Bucharest’s Sector 6 (a prime area) has buildings and monuments of religious and secular importance. One of these is the Leul (“The Lion”), a bronze monument at the district’s crossroads that stands in honour of Romania’s military heroes.
In this sector you can also find the 19th century churches of Saint George, Giulesti-Serbs, and the Church Militari I and the 17th century Chiajna Monastery. The monastery has a secret tunnel where a carriage could go through to Belvedere Palace. Other sites of interest in the sector are the Gradiana Botanica, or the Botanical Institute, and the Pasteur Institute.
Sector 6 has many studio apartments that appeal to young professionals, but they can be very pricey.
Drumul Taberei was built in the 1960s over agricultural fields and marshland. The district is easily reached from all points of Bucharest; though no metro station services it, the bus network easily gets you there.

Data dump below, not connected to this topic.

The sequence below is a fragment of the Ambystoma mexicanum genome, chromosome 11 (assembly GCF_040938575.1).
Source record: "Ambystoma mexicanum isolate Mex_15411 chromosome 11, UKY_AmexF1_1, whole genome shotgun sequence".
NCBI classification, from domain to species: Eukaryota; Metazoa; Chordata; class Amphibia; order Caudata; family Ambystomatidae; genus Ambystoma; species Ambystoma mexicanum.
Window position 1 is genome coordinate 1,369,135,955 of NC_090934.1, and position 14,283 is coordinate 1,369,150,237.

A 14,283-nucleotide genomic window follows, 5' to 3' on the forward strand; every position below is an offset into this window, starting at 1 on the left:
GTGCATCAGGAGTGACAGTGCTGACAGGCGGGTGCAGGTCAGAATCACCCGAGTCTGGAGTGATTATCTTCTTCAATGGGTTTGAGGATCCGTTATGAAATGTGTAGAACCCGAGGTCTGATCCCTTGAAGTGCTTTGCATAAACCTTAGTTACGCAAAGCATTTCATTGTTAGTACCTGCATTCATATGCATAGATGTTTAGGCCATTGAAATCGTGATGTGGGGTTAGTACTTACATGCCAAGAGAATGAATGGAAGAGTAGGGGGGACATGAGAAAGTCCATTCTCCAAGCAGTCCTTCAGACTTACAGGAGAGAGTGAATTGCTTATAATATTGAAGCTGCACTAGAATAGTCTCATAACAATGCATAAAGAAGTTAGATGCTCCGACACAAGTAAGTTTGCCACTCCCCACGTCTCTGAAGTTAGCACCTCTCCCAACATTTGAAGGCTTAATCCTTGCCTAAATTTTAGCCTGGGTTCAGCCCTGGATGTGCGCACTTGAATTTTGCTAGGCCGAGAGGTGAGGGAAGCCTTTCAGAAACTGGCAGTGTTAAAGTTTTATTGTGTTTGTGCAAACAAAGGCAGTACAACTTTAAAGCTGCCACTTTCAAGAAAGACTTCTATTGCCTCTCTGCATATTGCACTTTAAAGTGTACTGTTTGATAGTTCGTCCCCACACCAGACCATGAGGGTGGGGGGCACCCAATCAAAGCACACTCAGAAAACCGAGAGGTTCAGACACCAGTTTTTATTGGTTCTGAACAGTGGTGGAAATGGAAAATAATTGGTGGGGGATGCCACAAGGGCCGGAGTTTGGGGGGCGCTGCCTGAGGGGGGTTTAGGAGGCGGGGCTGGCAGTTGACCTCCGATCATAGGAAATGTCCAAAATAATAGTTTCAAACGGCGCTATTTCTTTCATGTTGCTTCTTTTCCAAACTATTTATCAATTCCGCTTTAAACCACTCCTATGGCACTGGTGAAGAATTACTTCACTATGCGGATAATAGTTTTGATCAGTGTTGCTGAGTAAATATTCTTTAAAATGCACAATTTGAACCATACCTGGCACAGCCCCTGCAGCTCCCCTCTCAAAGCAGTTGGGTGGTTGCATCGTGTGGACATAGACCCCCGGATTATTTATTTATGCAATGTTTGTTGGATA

Much of Drumul Taberei’s architecture is in the utilitarian style typical of the Communist regime. The residential structures are termed cutii de chibrituri—matchboxes. But
Drumul Taberei is different from other similarly uniform and seemingly bland districts. Its architects and planners departed from the usual Socialist collective “dormitory neighbourhood” idea of rigidly segregating residential areas in guarded compounds, and placed market areas in close proximity. Thanks to this, the district is today a thriving area, with bus stations, restaurants, cinemas and retail stores conveniently located near the residential areas.
Cotroceni was once covered by the lush Vlăsia Forest. Today it is a residential area. Many of its houses were built in the 1920s to the 1940s. The district is serviced by two metro stations.
The district’s landmarks include the hilltop Cotroceni Palace, the official residence of the Romanian President. Other interesting places to visit here are the Cotroceni Botanical Garden, the elegant Bucharest Opera, and the St. Elefterie Church.